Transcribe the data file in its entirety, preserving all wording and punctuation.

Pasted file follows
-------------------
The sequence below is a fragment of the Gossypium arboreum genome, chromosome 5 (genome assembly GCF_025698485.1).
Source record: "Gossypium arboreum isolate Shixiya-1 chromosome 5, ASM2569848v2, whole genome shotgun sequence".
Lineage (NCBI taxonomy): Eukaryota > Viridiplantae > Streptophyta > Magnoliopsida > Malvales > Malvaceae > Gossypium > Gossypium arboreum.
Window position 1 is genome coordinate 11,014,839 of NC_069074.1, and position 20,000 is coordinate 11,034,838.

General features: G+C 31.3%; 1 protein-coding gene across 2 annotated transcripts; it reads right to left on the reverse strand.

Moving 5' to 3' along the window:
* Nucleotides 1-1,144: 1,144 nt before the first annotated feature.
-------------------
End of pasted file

The sequence below is a fragment of the Gossypium arboreum genome, chromosome 5 (genome assembly GCF_025698485.1).
Source record: "Gossypium arboreum isolate Shixiya-1 chromosome 5, ASM2569848v2, whole genome shotgun sequence".
Lineage (NCBI taxonomy): Eukaryota > Viridiplantae > Streptophyta > Magnoliopsida > Malvales > Malvaceae > Gossypium > Gossypium arboreum.
Window position 1 is genome coordinate 11,014,839 of NC_069074.1, and position 20,000 is coordinate 11,034,838.

General features: G+C 31.3%; 1 protein-coding gene across 2 annotated transcripts; it reads right to left on the reverse strand.

Moving 5' to 3' along the window:
* Nucleotides 1-1,144: 1,144 nt before the first annotated feature.